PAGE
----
If you want to find out what’s going on in the financial world it usually pays to look at the bond market. Bond investors tend to focus more on the facts, and be less emotional than equity investors.
A great example is Bill Gross, one of the world’s best bond investors. In 1998 he wrote a great book, Bill Gross on Investing. It’s full of good advice. But for me, the best part of the book is Gross’s “plankton theory” and its application to the housing market.
“The plankton theory, like life itself, begins and ends in the ocean. Plankton, of course, are almost microscopic organisms that serve as food for higher life forms. Without plankton almost every fish and mammal in the sea could not survive, since most species depend upon other fish for their existence and plankton are the initial building blocks of the entire process.”
But what does this have to do with the housing market? Well, we’re getting to that…
“In the case of real estate, the plankton would be the first-time buyer (perhaps a young married couple) with a desire to own their own home but with very little capital to carry it off.
“When the time comes that they can’t pull it off… then the plankton would disappear and the rapid escalation in housing prices would ease as well. For, unless the current homeowner has someone to sell his house to, he’ll be unable to afford the house, and the process would continue into the echelons of Beverly Hills and Shaker Heights.
“In the end, the entire market would wither on the investment vine and home prices would stop increasing at the same rapid rate. So to gauge the health of the housing market, look first at the plankton.”
There’s a shortage of plankton in the UK housing market
So how are first-time buyers – the traditional plankton in the UK housing market – coping? The answer is not terribly well. Apart from a recent rush by some to beat a stamp duty holiday, first-time buyers have largely been priced out of the market.
To get decent mortgages, they need big deposits that are very difficult to save for with incomes under pressure. The government is trying to help with its New Buy scheme. This would allow first-time buyers to buy houses with 95% mortgages. However, many mortgage providers are setting rates for these schemes around 6% which is understandably putting many people off.
So if first-time buyers are no longer the plankton feeding the rest of the market, then who is? Look no further than the private rental market.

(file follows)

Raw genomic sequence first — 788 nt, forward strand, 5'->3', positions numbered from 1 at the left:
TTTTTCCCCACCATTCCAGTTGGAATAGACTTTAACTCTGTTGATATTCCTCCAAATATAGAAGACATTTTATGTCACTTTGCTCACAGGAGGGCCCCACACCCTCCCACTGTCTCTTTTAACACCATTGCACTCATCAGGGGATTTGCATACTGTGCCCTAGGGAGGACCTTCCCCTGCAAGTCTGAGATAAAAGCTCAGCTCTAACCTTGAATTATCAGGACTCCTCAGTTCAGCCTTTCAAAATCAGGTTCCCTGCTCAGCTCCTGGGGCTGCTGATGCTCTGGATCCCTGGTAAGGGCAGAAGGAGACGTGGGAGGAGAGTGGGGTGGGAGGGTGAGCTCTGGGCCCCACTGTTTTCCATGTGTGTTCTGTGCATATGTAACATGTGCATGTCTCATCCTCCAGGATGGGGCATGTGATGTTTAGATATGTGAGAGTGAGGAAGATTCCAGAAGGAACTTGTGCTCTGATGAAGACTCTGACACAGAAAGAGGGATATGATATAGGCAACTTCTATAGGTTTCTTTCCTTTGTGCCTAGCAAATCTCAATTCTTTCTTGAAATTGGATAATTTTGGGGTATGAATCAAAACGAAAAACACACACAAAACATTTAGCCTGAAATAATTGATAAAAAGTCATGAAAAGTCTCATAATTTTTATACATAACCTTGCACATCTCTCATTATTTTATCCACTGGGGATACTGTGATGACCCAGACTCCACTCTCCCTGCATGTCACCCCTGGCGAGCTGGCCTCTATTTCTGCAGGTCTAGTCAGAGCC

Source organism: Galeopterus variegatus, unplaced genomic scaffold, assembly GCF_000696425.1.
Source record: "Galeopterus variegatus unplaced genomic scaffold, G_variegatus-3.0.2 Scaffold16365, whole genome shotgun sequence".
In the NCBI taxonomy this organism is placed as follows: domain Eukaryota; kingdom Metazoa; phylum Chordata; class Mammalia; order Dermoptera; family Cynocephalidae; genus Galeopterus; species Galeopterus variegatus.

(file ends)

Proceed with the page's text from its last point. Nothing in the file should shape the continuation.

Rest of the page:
As with all markets, house prices are ultimately set by supply and demand. The 1990s UK house price crash saw high interest rates lead to a wave of repossessions.
This flooded the market with a supply of houses, pushing prices down. The banks are doing everything they can at the moment to stop this happening again. (Although see here for why we think this cannot last.)
Where does the private rental market feature in all this? Well, it is playing a part in both the demand and supply of houses. Frustrated would-be first-time buyers have been forced to rent, pushing monthly rental bills higher.
On the other side of the equation, more and more people are turning to property in search of higher investment returns than cash in the bank. This has led to a resurrection of the buy to let market.
On top of this, there has been a surge in reluctant landlords who either cannot or will not sell their homes and are choosing to rent them instead – keeping them off the market. But just how healthy is the rental sector?
Why the private rental market could crack
Despite last year’s rising rents and demand for housing, the rental market is showing signs of strain.
UK average rental yields
Firstly, average rental yields of 5.1% don’t look particularly appealing. Even the near-7% offered in markets like the North West of England are hardly stellar.
And this is not what typically ends up in your pocket. If you take into account letting management fees, voids and maintenance, then average actual net yields (before tax) would be at least 20% lower at 4% or 3.2% after tax. That doesn’t seem worth it given the risks you have to take.
With house prices unlikely to rise (because of a lack of buyers, or plankton in Gross’ terminology) renting out houses does not look like a good investment if you are looking at total returns. So investment demand could start to fall.
Of course, landlords who have owned rental properties for a long time will be getting much higher yields on their purchase cost, but are these yields going to rise from here?
UK average rents (£)
According to lettings agency LSL, average UK rents are falling (London rents are down slightly too) and are now sitting at around the same level as last summer.
Why? Because while there may be lots of people wanting to rent properties, having the money to pay the rent is another matter.
A recent survey by the Association of Residential Letting Agents (ARLA) showed that 41.2% of its members saw a rising number of tenants struggling to meet their rental payments during the six months to March 2012. More tenants are haggling over their rents, too, with landlords finding it harder to push through rental increases.
And, according to Templeton LPA, the number of tenants in severe financial trouble rose by 10.2% in the first quarter of this year. Just over 9% of all rents were in arrears.
And if people aren’t paying their rent, it becomes a lot harder for their landlords to pay the mortgage. Throw in the fact that many mortgage rates are going up, then we wouldn’t be surprised if buy-to-let mortgage default rates started to increase.
If the private rental market begins to crack, we could see a double whammy of lower housing demand and higher supply as more rental properties are put on the market. This could be the straw that breaks the camel’s back and triggers a long overdue correction in UK property prices.